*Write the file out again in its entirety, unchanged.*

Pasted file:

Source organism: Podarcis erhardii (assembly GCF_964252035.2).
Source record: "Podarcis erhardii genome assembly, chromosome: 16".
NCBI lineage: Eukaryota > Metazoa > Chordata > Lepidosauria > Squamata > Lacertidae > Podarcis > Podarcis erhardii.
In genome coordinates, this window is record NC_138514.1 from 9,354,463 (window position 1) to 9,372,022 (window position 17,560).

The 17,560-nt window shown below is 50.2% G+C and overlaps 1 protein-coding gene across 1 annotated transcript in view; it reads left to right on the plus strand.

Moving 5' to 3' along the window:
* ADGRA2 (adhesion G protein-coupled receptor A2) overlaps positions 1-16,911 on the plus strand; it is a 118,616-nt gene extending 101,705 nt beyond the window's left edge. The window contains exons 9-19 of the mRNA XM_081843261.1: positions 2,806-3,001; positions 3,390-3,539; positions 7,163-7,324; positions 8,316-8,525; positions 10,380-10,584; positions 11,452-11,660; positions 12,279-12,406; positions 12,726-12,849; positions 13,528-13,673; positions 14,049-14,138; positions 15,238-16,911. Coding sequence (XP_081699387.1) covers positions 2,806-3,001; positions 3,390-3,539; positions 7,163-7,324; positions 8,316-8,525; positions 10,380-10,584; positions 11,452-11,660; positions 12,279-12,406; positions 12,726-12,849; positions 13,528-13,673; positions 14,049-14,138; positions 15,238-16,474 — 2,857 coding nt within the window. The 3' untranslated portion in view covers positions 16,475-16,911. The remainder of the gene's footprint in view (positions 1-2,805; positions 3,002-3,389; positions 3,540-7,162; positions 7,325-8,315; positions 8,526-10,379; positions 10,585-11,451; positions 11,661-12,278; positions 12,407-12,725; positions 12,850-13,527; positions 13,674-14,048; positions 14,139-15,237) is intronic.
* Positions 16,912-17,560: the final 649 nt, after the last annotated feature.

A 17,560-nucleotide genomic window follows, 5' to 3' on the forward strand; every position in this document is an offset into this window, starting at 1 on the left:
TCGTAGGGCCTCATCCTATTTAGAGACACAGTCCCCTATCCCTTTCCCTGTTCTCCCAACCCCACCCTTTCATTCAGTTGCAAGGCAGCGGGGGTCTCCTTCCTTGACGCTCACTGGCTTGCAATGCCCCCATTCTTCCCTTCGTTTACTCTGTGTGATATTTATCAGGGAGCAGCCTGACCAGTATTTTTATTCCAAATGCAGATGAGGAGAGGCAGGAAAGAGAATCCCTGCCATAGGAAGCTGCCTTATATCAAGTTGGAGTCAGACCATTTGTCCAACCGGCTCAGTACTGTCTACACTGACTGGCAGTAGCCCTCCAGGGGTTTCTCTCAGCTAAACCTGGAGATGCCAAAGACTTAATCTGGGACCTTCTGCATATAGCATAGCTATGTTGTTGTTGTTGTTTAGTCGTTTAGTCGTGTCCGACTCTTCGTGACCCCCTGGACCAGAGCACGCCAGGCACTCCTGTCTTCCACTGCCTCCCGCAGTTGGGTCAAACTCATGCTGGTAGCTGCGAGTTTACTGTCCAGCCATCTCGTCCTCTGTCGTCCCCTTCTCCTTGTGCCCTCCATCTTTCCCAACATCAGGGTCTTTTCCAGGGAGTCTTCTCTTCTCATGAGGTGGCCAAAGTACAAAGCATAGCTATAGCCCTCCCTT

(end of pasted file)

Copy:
Source organism: Podarcis erhardii (assembly GCF_964252035.2).
Source record: "Podarcis erhardii genome assembly, chromosome: 16".
NCBI lineage: Eukaryota > Metazoa > Chordata > Lepidosauria > Squamata > Lacertidae > Podarcis > Podarcis erhardii.
In genome coordinates, this window is record NC_138514.1 from 9,354,463 (window position 1) to 9,372,022 (window position 17,560).

The 17,560-nt window shown below is 50.2% G+C and overlaps 1 protein-coding gene across 1 annotated transcript in view; it reads left to right on the plus strand.

Moving 5' to 3' along the window:
* ADGRA2 (adhesion G protein-coupled receptor A2) overlaps positions 1-16,911 on the plus strand; it is a 118,616-nt gene extending 101,705 nt beyond the window's left edge. The window contains exons 9-19 of the mRNA XM_081843261.1: positions 2,806-3,001; positions 3,390-3,539; positions 7,163-7,324; positions 8,316-8,525; positions 10,380-10,584; positions 11,452-11,660; positions 12,279-12,406; positions 12,726-12,849; positions 13,528-13,673; positions 14,049-14,138; positions 15,238-16,911. Coding sequence (XP_081699387.1) covers positions 2,806-3,001; positions 3,390-3,539; positions 7,163-7,324; positions 8,316-8,525; positions 10,380-10,584; positions 11,452-11,660; positions 12,279-12,406; positions 12,726-12,849; positions 13,528-13,673; positions 14,049-14,138; positions 15,238-16,474 — 2,857 coding nt within the window. The 3' untranslated portion in view covers positions 16,475-16,911. The remainder of the gene's footprint in view (positions 1-2,805; positions 3,002-3,389; positions 3,540-7,162; positions 7,325-8,315; positions 8,526-10,379; positions 10,585-11,451; positions 11,661-12,278; positions 12,407-12,725; positions 12,850-13,527; positions 13,674-14,048; positions 14,139-15,237) is intronic.
* Positions 16,912-17,560: the final 649 nt, after the last annotated feature.

A 17,560-nucleotide genomic window follows, 5' to 3' on the forward strand; every position in this document is an offset into this window, starting at 1 on the left:
TCGTAGGGCCTCATCCTATTTAGAGACACAGTCCCCTATCCCTTTCCCTGTTCTCCCAACCCCACCCTTTCATTCAGTTGCAAGGCAGCGGGGGTCTCCTTCCTTGACGCTCACTGGCTTGCAATGCCCCCATTCTTCCCTTCGTTTACTCTGTGTGATATTTATCAGGGAGCAGCCTGACCAGTATTTTTATTCCAAATGCAGATGAGGAGAGGCAGGAAAGAGAATCCCTGCCATAGGAAGCTGCCTTATATCAAGTTGGAGTCAGACCATTTGTCCAACCGGCTCAGTACTGTCTACACTGACTGGCAGTAGCCCTCCAGGGGTTTCTCTCAGCTAAACCTGGAGATGCCAAAGACTTAATCTGGGACCTTCTGCATATAGCATAGCTATGTTGTTGTTGTTGTTTAGTCGTTTAGTCGTGTCCGACTCTTCGTGACCCCCTGGACCAGAGCACGCCAGGCACTCCTGTCTTCCACTGCCTCCCGCAGTTGGGTCAAACTCATGCTGGTAGCTGCGAGTTTACTGTCCAGCCATCTCGTCCTCTGTCGTCCCCTTCTCCTTGTGCCCTCCATCTTTCCCAACATCAGGGTCTTTTCCAGGGAGTCTTCTCTTCTCATGAGGTGGCCAAAGTACAAAGCATAGCTATAGCCCTCCCTT